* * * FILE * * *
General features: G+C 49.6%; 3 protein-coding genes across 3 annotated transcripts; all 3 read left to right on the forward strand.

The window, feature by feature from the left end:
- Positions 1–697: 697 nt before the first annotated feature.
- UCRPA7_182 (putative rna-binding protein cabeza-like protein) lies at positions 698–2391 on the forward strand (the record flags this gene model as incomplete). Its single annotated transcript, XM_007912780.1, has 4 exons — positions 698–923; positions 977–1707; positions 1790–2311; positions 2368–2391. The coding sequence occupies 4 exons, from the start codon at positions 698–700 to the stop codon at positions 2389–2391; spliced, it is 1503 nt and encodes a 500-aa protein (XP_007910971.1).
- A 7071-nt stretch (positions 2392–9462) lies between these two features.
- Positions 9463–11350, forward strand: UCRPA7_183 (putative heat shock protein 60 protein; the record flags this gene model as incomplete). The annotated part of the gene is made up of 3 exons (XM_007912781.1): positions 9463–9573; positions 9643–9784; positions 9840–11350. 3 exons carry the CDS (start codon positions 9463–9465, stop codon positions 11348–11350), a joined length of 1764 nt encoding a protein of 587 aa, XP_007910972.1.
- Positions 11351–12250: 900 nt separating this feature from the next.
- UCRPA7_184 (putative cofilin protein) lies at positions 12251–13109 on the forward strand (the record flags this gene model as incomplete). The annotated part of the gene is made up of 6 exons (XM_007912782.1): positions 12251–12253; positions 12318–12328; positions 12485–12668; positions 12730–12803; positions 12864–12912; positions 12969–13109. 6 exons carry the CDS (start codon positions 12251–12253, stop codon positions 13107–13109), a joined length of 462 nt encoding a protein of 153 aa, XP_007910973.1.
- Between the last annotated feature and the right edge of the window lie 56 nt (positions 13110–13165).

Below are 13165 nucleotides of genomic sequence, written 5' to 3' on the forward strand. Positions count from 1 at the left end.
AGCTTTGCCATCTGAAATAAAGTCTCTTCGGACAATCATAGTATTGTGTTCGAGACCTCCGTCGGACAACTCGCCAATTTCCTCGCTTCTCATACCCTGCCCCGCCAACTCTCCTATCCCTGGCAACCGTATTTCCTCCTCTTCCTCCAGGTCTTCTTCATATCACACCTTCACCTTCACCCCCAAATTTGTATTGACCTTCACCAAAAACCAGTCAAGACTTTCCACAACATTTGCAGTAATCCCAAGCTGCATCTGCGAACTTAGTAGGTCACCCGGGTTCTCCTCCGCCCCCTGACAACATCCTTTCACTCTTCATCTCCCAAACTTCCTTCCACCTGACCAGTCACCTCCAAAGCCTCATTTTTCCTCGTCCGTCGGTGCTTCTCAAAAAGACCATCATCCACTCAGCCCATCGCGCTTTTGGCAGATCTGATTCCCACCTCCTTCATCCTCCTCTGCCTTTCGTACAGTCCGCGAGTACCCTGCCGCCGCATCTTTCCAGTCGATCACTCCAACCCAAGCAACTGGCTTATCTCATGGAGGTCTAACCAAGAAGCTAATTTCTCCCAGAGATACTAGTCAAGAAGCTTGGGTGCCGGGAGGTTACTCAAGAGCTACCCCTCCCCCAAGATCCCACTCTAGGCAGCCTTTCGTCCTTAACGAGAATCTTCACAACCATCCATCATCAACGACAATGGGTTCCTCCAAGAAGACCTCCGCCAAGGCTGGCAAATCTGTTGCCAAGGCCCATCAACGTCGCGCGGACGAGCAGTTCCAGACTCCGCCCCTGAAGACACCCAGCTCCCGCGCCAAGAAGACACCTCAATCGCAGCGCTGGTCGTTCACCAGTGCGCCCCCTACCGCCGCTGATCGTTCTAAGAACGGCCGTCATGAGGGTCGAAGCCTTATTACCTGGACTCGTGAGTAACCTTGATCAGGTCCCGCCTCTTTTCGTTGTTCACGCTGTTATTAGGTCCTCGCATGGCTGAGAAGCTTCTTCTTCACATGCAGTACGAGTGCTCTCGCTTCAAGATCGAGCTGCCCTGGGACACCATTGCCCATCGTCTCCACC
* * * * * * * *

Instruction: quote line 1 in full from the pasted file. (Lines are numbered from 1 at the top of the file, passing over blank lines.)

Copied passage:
General features: G+C 49.6%; 3 protein-coding genes across 3 annotated transcripts; all 3 read left to right on the forward strand.